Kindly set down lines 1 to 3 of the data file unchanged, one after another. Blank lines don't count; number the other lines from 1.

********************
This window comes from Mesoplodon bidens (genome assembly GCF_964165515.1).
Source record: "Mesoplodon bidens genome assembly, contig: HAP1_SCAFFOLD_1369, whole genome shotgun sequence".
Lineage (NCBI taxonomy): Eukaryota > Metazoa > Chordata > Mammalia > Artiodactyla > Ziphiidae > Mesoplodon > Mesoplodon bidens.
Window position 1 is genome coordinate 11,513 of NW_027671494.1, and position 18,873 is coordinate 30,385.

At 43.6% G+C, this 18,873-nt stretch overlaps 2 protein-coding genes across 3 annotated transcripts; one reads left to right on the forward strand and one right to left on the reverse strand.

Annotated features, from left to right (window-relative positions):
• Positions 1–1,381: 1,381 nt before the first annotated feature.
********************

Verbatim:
This window comes from Mesoplodon bidens (genome assembly GCF_964165515.1).
Source record: "Mesoplodon bidens genome assembly, contig: HAP1_SCAFFOLD_1369, whole genome shotgun sequence".
Lineage (NCBI taxonomy): Eukaryota > Metazoa > Chordata > Mammalia > Artiodactyla > Ziphiidae > Mesoplodon > Mesoplodon bidens.